27. 27. The method according to claim 25 and wherein said blur kernel is one of the following: a point spread function of a sensor, a Gaussian blur, a low-pass filter and an exposure-time function of a video camera.
  28. 28. The method according to claim 25 and also comprising estimating said blur kernel from matched patches across scales.
  29. 29. The method according to claim 2 and wherein said super-resolution provides an increase in resolution in at least one of: spatial resolution, temporal resolution, color resolution, intensity resolution, dynamic range, spectral range and at least one dimension of said input signal.
  30. 30. The method according to claim 2 and wherein said super-resolution version of said input signal is used for at least one of the following applications: signal up-sampling, digital zoom-in, viewing in slow-motion, increasing dynamic-range, changing aspect ratio, changing frame-rate, as part of digital-to-analog conversion, image compression, signal compression, video compression, guided signal acquisition to maximize resolution after processing, guided acquisition of medical signals to decrease radiation, signal format conversion, extracting new samples of said input signal, reducing blur and reducing aliasing.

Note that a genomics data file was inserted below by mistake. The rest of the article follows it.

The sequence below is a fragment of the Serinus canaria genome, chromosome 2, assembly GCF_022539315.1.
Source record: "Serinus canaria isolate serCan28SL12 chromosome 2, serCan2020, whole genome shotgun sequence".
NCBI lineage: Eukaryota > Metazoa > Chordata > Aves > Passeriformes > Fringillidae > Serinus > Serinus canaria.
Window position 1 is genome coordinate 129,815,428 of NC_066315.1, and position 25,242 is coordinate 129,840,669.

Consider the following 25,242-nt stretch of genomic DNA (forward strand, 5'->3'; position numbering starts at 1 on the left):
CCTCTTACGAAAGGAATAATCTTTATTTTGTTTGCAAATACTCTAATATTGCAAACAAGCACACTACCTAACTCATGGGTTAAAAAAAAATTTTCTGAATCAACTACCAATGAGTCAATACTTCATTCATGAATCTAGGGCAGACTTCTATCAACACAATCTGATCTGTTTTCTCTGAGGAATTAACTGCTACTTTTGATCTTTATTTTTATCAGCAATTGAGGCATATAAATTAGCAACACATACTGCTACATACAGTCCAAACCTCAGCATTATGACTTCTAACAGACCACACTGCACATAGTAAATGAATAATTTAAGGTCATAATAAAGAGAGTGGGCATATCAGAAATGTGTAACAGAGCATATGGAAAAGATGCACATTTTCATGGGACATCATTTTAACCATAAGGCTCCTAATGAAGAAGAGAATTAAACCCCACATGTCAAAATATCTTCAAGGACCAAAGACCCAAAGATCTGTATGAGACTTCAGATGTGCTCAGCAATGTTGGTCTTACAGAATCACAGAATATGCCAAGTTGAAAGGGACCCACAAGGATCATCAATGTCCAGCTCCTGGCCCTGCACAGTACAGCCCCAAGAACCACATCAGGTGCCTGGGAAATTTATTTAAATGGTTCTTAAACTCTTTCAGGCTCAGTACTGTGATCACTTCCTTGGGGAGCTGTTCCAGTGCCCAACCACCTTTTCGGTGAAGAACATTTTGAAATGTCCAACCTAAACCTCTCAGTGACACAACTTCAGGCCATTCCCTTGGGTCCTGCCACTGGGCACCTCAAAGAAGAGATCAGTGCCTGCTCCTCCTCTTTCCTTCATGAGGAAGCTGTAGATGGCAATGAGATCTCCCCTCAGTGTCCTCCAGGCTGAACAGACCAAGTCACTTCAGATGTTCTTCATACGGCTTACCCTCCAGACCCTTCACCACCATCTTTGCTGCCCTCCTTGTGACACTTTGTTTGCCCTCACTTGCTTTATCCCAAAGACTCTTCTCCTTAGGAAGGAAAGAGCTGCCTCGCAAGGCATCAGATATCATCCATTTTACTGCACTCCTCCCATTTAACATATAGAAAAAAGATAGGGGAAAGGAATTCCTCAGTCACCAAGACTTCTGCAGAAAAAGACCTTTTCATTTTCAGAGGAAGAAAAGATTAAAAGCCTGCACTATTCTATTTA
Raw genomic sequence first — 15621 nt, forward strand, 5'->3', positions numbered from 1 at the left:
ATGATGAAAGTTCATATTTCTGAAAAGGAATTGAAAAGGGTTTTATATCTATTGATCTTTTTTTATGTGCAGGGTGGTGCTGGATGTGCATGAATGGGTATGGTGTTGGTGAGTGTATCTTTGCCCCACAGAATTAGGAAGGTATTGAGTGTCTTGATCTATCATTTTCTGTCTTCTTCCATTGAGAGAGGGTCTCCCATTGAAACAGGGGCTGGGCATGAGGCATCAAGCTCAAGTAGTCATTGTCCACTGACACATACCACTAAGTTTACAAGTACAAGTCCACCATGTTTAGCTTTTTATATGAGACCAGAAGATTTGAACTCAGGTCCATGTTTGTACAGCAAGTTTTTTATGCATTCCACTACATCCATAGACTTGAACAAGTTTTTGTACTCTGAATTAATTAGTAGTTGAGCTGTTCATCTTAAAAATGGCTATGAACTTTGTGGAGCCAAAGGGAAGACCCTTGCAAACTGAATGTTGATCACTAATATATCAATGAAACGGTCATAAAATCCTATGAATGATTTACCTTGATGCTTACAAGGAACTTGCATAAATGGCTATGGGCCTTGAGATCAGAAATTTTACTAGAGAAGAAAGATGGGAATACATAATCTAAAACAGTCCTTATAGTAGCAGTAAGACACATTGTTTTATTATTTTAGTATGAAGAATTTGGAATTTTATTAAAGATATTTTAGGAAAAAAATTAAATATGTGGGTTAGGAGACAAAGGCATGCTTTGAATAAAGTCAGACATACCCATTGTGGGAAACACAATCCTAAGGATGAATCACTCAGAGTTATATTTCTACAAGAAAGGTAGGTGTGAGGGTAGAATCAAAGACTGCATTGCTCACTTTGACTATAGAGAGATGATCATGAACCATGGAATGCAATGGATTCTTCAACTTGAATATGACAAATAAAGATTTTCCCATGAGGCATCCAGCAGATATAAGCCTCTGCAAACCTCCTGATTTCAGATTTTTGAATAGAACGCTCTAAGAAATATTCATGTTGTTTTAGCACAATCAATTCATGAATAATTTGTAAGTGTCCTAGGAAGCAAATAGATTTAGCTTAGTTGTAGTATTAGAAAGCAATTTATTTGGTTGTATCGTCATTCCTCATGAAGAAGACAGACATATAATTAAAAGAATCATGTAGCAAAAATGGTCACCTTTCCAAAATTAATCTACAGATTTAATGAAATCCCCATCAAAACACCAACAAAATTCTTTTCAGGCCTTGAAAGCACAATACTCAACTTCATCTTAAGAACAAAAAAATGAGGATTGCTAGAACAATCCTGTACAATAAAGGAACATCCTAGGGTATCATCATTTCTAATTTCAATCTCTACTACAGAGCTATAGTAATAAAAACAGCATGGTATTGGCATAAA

31. 31. A method implementable on a computing device, the method comprising: generating a super resolution version of a single input video sequence in at least the temporal dimension.
  32. 32. The method according to claim 31 and wherein said generating comprises adding new video frames to reduce at least one of: motion aliasing and motion blur.
  33. 33. The method according to claim 31 and wherein said generating comprises exploiting recurrence of data from said input video sequence in at least one scale of at least one reference video sequence to recover at least high temporal frequency information from said at least one reference video sequence and wherein said at least one reference video sequence is not obtained by a different simultaneous recording of the same scene.
  34. 34. The method according to claim 33 and wherein said at least one reference video sequence is said input video sequence.
  35. 35. The method according to claim 33 and wherein said at least one reference video sequence is a transformed version of said input video sequence, obtained by at least one of the following transformations in at least one dimension of at least one of space and time: rotation, reflection, downscaling, upscaling, similarity transformation, affine transformation, projective transformation, a color transformation, an intensity transformation, any geometric transformation and a function applied to said input video sequence.
  36. 36. The method according to claim 33 and wherein said at least one reference video sequence is an intermediate resolution video sequence generated from said input video sequence.
  37. 37. The method according to claim 33 wherein said exploiting comprises using patches to find repetitive patch information.